Perhaps in this neglected spot is laid
Some heart once pregnant with celestial fire;
Hands, that the rod of empire might have sway’d,
Or wak’d to ecstasy the living lyre.
(‘Elegy Written in a Country Churchyard’ – Thomas Gray)
My last post was about the effects of Victorian railway construction on a London churchyard. The present day High Speed 2 (HS2) railway project is a twenty-first century counterpart, carving a route through several hundred miles of rural England. And on this route are three burial grounds containing 30,000 graves, all of whose occupants will have to be exhumed and reburied elsewhere. One of these sites is the deserted medieval village of Stoke Mandeville, which lies just south of the modern village of the same name. There are few visible remains of the old village other than the rubble which was once the church of St Mary the Virgin and the contours of ancient earth banks, watercourses and fishponds. The path of HS2 will obliterate these remains, wiping the old village from the map once and for all.
According to the Buckinghamshire Archaeological Society, the village was an important Saxon settlement and is mentioned in the Domesday Book (twenty-four families, three slaves, and a mill valued at ten shillings). It’s not clear when the centre of the village moved northwards, though the turnpike road of 1822 bypassed it completely, indicating that it was probably deserted by then. Even so, St Mary the Virgin remained the parish church until 1866, and the churchyard received its last burials in1908. The church building was pulled down in 1966, having been in a state of ruination for decades.
The site has never been excavated and lacks the legal protection of having been ‘scheduled’ as a nationally important archaeological site. It is an unexplored remnant of Saxon and Norman England, which the HS2 planners probably had little idea of when they drew their lines on the map. Since then, HS2 Ltd has employed a specialist firm, LP Archaeology, to excavate the site and remove any significant material they find, with a promise that ‘during different stages of the works we will also be taking drone photography of the site to record our progress and to form part of the historical record of the works’. All I can find on-line so far is a CGI reconstruction of St Mary the Virgin and a brief video about a ‘Heritage Open Day’ held last September. Curiously, the LP Archaeology website does not even mention the project. On the day I visited, the site was surrounded by barriers and some of the ruins were under covers.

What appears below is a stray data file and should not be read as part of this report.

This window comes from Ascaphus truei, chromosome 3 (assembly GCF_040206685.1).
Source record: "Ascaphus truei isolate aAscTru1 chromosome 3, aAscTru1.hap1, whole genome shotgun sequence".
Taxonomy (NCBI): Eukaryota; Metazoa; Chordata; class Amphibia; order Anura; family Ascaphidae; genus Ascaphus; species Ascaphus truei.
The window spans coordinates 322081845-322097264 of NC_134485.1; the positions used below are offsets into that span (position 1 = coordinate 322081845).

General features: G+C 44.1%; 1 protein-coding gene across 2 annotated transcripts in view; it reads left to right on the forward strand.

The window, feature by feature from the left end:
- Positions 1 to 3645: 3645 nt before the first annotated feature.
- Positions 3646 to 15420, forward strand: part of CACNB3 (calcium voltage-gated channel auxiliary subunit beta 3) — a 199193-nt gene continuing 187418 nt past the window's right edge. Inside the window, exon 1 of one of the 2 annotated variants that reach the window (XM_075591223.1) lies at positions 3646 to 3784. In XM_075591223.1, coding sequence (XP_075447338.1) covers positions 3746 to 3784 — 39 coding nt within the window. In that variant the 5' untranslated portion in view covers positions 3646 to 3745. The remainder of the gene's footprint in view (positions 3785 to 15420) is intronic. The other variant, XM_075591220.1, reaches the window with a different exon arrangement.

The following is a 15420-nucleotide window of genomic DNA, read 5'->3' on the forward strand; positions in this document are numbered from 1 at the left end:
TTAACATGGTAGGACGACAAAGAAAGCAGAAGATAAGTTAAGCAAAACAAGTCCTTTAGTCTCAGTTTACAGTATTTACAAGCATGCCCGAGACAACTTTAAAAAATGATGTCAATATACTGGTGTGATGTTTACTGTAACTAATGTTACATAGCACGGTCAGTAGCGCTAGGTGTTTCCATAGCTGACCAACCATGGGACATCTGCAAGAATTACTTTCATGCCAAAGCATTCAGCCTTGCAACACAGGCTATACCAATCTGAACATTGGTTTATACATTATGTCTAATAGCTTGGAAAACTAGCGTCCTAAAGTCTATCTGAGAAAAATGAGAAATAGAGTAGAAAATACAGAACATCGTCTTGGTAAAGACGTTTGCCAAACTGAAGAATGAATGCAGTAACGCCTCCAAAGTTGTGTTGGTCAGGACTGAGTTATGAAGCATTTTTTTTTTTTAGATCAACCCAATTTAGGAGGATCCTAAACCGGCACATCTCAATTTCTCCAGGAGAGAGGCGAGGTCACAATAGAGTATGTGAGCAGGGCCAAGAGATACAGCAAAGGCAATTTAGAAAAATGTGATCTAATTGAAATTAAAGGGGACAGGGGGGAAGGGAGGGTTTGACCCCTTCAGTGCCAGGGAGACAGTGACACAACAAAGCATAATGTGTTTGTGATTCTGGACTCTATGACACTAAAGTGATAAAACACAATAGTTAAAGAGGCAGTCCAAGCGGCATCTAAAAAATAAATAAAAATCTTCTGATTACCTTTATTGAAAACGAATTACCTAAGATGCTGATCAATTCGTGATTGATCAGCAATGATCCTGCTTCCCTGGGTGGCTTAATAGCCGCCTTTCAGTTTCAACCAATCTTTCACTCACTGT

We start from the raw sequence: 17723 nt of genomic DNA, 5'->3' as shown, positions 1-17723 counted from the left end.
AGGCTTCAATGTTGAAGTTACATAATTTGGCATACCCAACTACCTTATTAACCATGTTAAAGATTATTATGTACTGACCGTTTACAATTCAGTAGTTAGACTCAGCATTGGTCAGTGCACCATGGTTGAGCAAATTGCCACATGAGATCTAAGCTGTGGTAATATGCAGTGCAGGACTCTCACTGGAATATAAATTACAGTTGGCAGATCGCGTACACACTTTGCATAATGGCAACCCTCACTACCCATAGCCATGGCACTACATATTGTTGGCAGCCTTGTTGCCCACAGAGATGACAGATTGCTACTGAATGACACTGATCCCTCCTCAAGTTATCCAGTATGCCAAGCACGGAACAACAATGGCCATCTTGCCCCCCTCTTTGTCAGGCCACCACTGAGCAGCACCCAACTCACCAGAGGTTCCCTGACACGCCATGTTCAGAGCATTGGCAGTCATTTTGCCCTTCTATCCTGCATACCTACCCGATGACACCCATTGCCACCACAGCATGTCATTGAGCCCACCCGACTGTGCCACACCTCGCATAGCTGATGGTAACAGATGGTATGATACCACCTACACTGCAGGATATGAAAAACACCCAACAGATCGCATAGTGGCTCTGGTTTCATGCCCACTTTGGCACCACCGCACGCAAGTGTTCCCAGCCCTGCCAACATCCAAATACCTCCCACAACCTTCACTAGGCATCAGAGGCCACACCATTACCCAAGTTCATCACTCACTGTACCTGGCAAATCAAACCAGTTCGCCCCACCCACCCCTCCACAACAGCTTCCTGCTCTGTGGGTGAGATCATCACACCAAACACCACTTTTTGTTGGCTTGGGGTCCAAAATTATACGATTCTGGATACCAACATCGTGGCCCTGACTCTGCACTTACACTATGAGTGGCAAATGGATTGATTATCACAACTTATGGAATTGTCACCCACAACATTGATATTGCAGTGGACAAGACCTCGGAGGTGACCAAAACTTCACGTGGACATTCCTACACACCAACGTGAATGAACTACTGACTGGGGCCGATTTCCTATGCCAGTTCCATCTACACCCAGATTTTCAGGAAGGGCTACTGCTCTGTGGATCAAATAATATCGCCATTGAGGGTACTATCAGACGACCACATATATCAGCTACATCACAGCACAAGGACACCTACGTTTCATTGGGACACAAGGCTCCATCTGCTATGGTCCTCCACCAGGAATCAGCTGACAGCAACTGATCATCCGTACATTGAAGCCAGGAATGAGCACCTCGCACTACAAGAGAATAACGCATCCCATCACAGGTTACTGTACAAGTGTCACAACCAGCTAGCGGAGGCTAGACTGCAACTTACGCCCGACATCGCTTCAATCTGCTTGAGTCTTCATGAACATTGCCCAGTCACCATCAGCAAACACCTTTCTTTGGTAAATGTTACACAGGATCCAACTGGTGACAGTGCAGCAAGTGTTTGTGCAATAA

The rest of it, the outlines of those earth banks, watercourses and fishponds, will be bulldozed into oblivion. There is also the matter of the estimated 2,600 burials in the old churchyard which must be recovered and reinterred at some other (and yet to be determined) site. The Buckinghamshire Archaeological Society has proposed a memorial garden in the new village, a proposal which, as far as I can tell, has not yet been taken up by HS2.
There are always trade-offs to be made in constructions projects, and indeed in any kind of economic development. Old Stoke Mandeville is a small and visually unimpressive site, whereas HS2 a project of national importance, vital, or so we are told, to our future prosperity and the regeneration of the North. The word ‘controversial’ fails to do justice to HS2. It is a hugely expensive project, coming in at £55.7 billion according to the most recent budget (and up from £32 billion just a few years ago). A House of Lords committee recently warned that spending on it is out of control.
The proponents of HS2 claim that whatever the costs, the benefits will outweigh them. The business case has slipped from whatever tethering it had in the ‘real’ world and is now an exercise in the dubious art of long-term economic forecasting. By the time the projected benefits have been realised or not, the politicians and technocrats touting HS2 will be as dead and forgotten as those who lie in the derelict churchyard of St Mary the Virgin. The cost of the loss of a historical site cannot be quantified and entered onto a spreadsheet; one is left with the uneasy feeling that another trace of ancient England will soon be erased.